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Get on with the Bend

08 Jul 2020

Get on with the Bend Image

By Meg Hill

The City of Melbourne wants to play a greater governance role in Fishermans Bend, and has called on the state government to prioritise the delivery of public transport to the precinct.

In a council report considered by councillors at the Future Melbourne Committee (FMC) meeting on July 7, after the July edition of Southbank News was published, it called for a “greater role” in future governance and decision-making.

This motion was preceded by another at the same meeting which considered a planning scheme amendment that would pave the way for the development of the University of Melbourne’s $2 billion Fishermans Bend campus at the former GMH site on Salmon St.

Council planners support the new campus, but raised concerns in their report about heritage retention and built form.

The state government’s focus on Fishermans Bend has been largely squared on the delivery of the employment precinct in an effort to create a National Innovation and Employment Cluster (NEIC) centred on advanced manufacturing and design. The new university will be constructed in the heart of this precinct.

But while the government’s efforts to deliver 80,000 new jobs to the precinct by 2050 are backed by the City of Melbourne, it has called on a change to governance arrangements that will allow it to play a greater role in helping fast-track key projects like public transport.

The report by council’s management requested:

  • An immediate commitment to funding of the tram extension [over the Yarra River] in order to secure the future University of Melbourne campus.
  • Accelerate timeframes for completing the business case for the tram extension.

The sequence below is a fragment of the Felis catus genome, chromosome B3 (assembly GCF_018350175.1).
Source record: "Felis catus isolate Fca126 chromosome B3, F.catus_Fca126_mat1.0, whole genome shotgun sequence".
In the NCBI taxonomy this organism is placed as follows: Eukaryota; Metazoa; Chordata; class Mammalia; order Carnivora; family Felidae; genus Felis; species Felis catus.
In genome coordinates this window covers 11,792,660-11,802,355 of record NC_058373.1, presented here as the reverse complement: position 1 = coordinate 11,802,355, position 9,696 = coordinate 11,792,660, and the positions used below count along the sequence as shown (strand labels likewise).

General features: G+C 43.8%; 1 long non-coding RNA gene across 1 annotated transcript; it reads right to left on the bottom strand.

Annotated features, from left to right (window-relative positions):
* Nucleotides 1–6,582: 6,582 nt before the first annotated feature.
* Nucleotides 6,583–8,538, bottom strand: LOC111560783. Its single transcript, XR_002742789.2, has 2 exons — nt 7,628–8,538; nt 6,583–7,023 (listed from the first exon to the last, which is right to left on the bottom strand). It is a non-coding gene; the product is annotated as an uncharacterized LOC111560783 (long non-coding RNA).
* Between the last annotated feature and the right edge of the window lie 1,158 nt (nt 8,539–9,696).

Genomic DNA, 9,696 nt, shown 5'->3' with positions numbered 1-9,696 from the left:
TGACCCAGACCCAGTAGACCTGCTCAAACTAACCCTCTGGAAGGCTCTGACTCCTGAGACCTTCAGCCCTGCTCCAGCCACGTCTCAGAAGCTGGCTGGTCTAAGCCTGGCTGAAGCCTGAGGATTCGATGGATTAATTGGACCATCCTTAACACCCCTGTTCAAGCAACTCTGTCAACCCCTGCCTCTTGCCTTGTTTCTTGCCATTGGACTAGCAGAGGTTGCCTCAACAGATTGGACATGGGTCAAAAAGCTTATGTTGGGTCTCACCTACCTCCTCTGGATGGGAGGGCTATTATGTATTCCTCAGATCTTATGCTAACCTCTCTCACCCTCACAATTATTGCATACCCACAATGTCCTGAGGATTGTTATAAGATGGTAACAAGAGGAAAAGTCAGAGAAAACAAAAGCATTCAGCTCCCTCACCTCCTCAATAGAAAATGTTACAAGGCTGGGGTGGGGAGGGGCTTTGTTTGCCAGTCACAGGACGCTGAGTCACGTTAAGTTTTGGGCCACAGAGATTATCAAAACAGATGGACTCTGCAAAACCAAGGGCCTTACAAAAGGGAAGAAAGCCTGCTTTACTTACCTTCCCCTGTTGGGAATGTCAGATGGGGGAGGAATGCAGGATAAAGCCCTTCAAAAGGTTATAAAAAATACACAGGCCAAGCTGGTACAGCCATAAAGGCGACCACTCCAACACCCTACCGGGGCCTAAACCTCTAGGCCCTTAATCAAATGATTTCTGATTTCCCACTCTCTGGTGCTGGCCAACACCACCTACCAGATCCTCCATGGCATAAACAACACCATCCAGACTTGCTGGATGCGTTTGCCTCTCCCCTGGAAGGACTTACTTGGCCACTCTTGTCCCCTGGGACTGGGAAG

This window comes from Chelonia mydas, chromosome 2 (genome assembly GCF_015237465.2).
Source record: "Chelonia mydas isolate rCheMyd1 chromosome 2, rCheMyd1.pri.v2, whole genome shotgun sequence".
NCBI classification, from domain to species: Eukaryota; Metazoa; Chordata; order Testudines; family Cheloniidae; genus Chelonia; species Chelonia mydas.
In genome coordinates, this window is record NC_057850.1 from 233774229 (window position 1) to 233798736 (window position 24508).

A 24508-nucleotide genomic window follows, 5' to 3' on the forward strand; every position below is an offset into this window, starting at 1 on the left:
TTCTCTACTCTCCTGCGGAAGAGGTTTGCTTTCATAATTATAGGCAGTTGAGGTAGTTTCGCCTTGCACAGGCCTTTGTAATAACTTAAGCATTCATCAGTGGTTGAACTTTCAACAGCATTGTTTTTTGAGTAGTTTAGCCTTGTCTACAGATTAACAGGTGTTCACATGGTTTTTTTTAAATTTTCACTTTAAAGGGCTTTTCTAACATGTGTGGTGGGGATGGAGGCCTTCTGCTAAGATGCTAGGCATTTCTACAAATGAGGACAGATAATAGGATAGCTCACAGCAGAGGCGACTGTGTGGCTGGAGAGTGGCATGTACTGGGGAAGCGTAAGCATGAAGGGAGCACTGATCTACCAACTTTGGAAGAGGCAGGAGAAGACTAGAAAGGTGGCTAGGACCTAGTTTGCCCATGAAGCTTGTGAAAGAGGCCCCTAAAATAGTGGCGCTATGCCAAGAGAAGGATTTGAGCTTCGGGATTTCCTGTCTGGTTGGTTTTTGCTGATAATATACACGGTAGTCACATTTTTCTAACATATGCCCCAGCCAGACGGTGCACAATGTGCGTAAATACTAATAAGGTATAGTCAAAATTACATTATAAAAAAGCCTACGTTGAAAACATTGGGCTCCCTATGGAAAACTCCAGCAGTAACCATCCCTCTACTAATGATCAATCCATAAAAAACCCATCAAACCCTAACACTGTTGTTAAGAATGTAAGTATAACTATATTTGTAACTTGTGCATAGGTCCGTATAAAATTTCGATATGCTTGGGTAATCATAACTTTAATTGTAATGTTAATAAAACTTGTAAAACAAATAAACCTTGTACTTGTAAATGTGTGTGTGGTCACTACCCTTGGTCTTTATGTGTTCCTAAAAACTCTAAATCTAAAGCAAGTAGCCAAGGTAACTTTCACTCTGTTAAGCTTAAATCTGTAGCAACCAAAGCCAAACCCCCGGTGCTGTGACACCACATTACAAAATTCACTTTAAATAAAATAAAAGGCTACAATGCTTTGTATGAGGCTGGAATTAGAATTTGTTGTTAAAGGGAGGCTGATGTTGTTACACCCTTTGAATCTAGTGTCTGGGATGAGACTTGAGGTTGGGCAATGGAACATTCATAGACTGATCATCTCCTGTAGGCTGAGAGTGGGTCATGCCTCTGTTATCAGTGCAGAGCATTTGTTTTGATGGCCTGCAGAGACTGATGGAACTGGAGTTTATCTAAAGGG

• Commitment to medium-term delivery of rail to Fishermans Bend.

“The challenges posed in the current structure include role clarity across Government and lack of commitment to funding and delivery of critical, catalytic infrastructure projects (such as the tram, train and open space) potentially reducing investor confidence and adversely affecting development momentum,” the report stated.

“Success is underpinned by the delivery of the tram and rail extensions into and through the precincts to provide accessibility for the expected 80,000 residents and 80,000 jobs anticipated for the area.”

The report reasoned that, although the governance structure for Fishermans Bend was complex, the point of transition from planning to delivery raised an opportunity for reassessment.

It outlined a role for local government in an urban renewal governance structure to:

  • Be represented in the decision-making process at highest level;
  • Retain Responsible Authority status for development applications;
  • Provide input into community infrastructure briefs in the right locations.
  • Set standards for public realm;
  • Provide specialist planning, design and community engagement; and
  • Support future industries and business precincts.

Case studies cited in the report included the Brooklyn Navy Yard Development Corporation, the Copenhagen City and Port Development Corporation, the Old Oak and Park Royal Development Corporation in London and the Paris et Métropole Aménagement in Paris •

 

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